I can't get no satisfaction - Necessity entrepreneurship and procedural utility

Joern Block*, Philipp Koellinger

*Corresponding author for this work

Research output: Contribution to JournalArticleAcademicpeer-review

Abstract

We study a unique sample of 1,547 nascent entrepreneurs in Germany and analyze which factors are associated with their self-reported satisfaction regarding their start-up. Our study identifies a new facet of procedural utility and offers new insights about the motivations and goals of nascent entrepreneurs. Most importantly, we identify a group of nascent entrepreneurs that 'cannot get satisfaction' with their start-up-not because their start-up fails to deliver financial returns, but because they did not choose to become entrepreneurs in the first place. This group of unsatisfied entrepreneurs includes individuals starting a business after a period of long-term unemployment and those individuals with a lack of better employment alternatives (necessity entrepreneurs). In addition, we provide additional evidence for the importance of both financial and non-financial incentives of entrepreneurs. While financial success is the most important determinant of start-up satisfaction, achievement of independence and creativity is also highly important. Our results emphasize the relevance of procedural utility for understanding economic behavior. We show that the process leading to a decision has an impact on the later satisfaction with the outcome of that decision.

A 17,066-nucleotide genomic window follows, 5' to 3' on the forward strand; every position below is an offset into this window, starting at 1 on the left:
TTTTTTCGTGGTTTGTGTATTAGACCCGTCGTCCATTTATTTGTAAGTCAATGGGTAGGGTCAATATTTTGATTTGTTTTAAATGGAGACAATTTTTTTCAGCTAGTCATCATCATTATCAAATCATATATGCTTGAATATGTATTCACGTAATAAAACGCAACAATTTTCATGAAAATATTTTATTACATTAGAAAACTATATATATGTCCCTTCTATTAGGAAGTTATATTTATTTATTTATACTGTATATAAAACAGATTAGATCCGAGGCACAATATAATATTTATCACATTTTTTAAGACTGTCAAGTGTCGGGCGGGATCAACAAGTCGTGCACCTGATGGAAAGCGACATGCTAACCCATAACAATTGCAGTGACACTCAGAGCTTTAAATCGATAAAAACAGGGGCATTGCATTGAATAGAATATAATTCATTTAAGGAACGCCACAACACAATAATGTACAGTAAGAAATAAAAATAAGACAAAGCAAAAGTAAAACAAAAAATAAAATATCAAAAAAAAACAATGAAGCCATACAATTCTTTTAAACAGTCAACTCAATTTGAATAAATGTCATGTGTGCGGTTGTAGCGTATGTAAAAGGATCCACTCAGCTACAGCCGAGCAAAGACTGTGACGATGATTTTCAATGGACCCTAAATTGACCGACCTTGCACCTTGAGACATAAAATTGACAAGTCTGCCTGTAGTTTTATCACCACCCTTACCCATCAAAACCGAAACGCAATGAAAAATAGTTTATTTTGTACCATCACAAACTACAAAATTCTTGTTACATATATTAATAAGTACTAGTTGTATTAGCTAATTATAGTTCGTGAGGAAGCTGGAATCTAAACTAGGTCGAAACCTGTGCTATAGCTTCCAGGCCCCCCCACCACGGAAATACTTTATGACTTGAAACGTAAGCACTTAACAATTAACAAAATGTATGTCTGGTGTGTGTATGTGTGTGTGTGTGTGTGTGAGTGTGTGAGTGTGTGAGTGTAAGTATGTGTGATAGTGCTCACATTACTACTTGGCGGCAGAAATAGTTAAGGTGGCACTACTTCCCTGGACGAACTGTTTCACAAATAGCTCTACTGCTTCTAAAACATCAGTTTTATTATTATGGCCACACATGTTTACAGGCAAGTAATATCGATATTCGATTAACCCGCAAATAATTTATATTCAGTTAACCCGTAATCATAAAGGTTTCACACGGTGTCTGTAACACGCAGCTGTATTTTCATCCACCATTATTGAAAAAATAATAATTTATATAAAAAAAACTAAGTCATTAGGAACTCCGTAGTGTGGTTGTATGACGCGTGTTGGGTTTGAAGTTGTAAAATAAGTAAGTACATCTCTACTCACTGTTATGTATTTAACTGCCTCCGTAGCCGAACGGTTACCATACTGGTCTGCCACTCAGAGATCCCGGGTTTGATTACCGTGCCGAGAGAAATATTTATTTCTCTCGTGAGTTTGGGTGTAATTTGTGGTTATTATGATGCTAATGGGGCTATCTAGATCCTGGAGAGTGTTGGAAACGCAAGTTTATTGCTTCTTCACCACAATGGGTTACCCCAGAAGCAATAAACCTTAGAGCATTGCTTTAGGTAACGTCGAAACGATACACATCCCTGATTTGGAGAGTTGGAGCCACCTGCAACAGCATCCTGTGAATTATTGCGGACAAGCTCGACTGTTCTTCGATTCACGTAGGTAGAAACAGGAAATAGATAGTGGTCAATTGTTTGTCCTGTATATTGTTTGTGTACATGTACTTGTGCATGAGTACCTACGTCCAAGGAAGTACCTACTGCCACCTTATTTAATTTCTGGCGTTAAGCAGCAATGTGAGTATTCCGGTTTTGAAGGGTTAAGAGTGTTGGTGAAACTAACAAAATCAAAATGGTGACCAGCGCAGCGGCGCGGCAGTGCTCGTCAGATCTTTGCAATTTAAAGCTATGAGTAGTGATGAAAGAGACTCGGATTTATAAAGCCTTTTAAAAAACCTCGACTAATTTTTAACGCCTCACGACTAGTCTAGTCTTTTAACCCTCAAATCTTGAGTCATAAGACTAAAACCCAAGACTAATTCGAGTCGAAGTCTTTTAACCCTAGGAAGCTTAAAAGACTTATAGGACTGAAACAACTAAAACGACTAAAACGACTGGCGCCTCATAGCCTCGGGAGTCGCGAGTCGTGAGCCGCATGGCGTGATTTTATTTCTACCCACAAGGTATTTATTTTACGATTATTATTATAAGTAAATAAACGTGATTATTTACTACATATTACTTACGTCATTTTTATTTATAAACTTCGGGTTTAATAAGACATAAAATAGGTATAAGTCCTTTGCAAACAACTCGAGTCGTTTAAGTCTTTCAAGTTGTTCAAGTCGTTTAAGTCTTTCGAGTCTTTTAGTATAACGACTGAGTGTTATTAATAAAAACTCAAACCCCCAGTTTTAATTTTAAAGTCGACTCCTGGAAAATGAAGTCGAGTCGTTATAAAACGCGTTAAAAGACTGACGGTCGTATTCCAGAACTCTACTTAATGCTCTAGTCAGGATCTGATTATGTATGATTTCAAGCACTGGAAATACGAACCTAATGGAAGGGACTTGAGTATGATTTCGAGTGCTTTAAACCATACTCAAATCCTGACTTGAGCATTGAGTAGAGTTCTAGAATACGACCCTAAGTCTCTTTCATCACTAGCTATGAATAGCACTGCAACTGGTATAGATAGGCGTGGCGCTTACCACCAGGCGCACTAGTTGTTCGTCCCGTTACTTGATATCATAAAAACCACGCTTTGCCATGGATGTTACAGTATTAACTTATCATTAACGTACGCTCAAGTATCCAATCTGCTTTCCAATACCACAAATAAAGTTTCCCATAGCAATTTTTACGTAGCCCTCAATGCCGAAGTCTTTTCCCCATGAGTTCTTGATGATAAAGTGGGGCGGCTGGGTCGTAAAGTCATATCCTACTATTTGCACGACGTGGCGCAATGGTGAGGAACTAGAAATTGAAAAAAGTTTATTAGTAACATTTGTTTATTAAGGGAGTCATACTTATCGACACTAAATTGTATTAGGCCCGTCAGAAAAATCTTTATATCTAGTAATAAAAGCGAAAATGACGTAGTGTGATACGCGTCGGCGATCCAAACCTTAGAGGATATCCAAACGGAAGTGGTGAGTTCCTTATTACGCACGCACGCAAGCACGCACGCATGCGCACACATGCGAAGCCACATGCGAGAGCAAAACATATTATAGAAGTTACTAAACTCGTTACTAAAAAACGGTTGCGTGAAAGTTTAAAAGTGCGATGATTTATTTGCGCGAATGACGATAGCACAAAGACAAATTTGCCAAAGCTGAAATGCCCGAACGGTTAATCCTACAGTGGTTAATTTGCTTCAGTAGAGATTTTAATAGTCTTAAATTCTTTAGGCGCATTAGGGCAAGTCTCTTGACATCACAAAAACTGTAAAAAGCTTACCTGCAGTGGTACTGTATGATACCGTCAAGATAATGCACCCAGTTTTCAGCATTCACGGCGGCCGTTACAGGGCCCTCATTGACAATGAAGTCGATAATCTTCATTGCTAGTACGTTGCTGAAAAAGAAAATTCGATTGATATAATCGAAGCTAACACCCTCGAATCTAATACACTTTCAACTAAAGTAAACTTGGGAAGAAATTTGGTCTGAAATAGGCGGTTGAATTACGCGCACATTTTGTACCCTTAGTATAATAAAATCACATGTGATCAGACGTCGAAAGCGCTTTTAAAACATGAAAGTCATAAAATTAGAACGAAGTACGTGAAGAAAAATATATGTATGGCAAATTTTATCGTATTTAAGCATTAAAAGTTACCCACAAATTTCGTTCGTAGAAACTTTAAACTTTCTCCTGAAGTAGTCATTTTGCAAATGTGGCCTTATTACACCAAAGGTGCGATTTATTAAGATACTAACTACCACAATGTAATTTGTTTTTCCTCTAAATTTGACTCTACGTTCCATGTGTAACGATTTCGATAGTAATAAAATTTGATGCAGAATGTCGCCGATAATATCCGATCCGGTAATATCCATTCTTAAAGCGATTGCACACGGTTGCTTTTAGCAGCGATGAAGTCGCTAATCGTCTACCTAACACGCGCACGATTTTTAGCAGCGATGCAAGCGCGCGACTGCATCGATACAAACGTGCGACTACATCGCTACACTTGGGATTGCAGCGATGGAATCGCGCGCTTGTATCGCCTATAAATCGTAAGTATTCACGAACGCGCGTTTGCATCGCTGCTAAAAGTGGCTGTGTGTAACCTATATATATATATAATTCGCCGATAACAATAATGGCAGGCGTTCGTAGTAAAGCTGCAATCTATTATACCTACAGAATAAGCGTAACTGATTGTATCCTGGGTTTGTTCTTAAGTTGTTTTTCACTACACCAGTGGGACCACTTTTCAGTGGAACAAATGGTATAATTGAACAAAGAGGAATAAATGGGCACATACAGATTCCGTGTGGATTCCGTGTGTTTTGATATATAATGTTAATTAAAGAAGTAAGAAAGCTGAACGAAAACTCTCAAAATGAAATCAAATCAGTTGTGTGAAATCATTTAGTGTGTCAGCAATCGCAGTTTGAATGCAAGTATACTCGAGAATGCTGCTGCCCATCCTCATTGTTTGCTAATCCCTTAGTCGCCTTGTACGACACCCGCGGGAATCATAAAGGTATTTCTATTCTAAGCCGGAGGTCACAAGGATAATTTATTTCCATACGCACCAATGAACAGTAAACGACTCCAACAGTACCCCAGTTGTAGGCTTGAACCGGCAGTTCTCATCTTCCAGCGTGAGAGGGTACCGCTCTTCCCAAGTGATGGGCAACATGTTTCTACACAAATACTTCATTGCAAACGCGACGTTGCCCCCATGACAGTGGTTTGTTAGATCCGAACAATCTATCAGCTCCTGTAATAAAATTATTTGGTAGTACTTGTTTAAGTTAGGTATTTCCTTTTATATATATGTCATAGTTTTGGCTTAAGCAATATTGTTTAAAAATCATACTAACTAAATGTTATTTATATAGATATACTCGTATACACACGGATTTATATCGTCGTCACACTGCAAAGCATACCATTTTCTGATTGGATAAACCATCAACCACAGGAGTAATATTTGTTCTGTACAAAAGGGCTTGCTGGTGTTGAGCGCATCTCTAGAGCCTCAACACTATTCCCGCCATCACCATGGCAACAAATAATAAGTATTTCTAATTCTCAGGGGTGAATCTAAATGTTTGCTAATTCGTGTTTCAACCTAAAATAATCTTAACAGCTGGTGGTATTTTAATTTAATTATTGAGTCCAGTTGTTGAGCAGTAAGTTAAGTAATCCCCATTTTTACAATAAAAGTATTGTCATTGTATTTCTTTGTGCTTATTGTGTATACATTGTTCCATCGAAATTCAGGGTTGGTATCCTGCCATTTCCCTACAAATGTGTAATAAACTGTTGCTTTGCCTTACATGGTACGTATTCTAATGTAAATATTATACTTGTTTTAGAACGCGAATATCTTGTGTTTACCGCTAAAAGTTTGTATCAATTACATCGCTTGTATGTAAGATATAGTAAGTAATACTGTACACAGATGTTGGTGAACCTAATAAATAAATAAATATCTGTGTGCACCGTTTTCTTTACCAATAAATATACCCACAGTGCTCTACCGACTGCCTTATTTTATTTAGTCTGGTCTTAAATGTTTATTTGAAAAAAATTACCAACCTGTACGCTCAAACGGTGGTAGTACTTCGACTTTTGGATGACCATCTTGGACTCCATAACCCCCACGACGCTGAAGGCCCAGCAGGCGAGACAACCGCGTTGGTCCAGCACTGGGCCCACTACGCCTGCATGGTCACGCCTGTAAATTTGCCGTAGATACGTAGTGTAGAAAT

Original languageEnglish
Pages (from-to)191-209
Number of pages19
JournalKyklos
Volume62
Issue number2
DOIs
Publication statusPublished - 6 May 2009
Externally publishedYes

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